Good communication is a prerequisite for good teamwork. But how much is enough?
A March 2004 paper published in Creativity and Innovation Management makes the case that the amount of communication among the members of small research-and-development teams makes a big difference in their creativity. The paper, “Stimulating the Potential: Creative Performance and Communication in Innovation Teams,” was authored by Jan Kratzer, assistant professor for business development; Roger Leenders, associate professor of business development; and Jo van Engelen, professor of business development, all from the University of Groningen in the Netherlands.
The authors studied innovation teams in 11 Dutch companies involved in developing hardware products ranging from computers to copiers. They collected questionnaires from 243 employees on 44 teams. The idea was to measure how creative performance, as self-reported by the employees, was affected by the levels and patterns of communication among team members. The frequency of communication was found to be a significant factor in creative output.
Earlier research indicated that effective teamwork requires that team members communicate a minimum of one to three times per week. But innovation teams tend to communicate much more than that, Kratzer says. “A certain amount of communication is necessary, but when it exceeds that threshold, it becomes a negative,” and teams perform less well.
This finding is not a simple indictment of chats around the water cooler. Rather, the authors posit that extensive communication, whether face-to-face, by phone, by e-mail or through instant messaging, can lead to a group-think mentality that stifles originality. Some team members may start to evaluate assumptions less rigorously. Others may coast on the group’s ideas and expend less of their own effort on the project.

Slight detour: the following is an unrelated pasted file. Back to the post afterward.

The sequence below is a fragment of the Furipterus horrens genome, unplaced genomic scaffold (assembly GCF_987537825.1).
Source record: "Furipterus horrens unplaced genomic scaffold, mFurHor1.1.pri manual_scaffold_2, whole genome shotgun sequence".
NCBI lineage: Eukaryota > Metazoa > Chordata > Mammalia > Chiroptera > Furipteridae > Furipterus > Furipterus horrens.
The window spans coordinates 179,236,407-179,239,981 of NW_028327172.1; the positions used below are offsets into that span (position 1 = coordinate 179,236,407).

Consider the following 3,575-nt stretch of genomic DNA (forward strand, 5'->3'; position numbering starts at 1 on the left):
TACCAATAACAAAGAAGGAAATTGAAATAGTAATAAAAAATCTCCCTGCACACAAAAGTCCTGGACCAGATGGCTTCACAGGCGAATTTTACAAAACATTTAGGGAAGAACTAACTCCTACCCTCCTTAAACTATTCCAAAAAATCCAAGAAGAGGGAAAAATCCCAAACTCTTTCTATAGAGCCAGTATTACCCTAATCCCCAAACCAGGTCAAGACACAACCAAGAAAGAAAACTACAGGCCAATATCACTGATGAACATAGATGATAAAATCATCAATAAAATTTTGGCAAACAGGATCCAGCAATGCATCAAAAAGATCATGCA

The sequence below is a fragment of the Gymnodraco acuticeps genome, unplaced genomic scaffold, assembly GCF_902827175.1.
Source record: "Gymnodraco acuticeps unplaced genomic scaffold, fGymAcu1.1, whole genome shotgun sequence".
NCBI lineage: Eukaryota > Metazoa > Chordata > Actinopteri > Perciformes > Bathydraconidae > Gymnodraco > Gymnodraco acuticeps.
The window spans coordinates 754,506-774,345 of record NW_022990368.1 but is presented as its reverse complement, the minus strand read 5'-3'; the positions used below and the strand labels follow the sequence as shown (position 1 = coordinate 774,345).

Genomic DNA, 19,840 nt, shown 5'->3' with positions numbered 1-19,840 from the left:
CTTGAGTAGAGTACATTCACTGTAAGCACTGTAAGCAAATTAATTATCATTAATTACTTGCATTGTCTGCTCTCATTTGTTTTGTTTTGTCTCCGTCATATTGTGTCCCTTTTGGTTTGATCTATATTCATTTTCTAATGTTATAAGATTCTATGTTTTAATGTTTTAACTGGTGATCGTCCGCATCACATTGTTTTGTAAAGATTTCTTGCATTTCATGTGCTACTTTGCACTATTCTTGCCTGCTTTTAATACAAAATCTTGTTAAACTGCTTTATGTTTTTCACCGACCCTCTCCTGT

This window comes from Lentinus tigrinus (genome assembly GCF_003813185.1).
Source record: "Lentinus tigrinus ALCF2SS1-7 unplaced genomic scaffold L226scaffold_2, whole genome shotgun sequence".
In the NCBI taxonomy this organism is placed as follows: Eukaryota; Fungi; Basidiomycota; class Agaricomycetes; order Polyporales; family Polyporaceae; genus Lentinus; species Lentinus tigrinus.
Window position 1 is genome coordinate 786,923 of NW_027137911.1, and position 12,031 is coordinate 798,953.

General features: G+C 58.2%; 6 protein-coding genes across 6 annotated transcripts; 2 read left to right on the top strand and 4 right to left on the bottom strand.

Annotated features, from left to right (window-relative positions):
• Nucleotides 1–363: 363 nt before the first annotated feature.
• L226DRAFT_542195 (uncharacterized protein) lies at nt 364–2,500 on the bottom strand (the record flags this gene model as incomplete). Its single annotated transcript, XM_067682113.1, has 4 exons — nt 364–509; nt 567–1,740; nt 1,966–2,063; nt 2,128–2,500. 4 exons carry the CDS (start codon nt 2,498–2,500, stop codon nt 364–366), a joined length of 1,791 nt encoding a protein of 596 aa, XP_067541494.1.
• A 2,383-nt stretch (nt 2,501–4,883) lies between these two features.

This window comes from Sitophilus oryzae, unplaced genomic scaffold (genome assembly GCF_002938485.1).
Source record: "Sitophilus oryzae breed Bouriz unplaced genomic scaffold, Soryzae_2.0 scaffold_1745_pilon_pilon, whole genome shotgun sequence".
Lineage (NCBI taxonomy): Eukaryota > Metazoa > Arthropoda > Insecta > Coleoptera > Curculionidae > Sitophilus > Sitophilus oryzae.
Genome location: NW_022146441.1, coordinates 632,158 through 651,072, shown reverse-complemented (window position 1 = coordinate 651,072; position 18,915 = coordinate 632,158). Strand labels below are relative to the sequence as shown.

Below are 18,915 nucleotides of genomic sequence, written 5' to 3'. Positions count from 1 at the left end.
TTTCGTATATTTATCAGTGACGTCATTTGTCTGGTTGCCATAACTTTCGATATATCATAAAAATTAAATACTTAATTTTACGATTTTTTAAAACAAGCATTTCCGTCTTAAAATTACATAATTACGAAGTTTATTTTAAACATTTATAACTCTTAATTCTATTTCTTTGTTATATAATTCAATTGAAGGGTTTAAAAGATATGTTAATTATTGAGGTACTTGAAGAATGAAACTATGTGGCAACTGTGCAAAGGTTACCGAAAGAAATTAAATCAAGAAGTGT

However, the authors found that too little communication among a team’s subgroups also leads to suboptimal performance. “Most [products] are quite complex,” Kratzer explains, “so you have to deconstruct them” to get the right team members working on the right parts of the product. However, the subgroups should not isolate themselves lest they become blinded by their own assumptions and develop their own language, which can lead to misinterpretations or noncomplementary approaches to innovation within the team.
The longer a team stays together, the study found, the more likely it is that cliques will form. Larger teams are able to counteract clique formation by rotating individuals through a number of different subgroups. Small companies, however, may not have that option. In those cases, Kratzer advises that managers should link subgroups in a way that facilitates communication among them.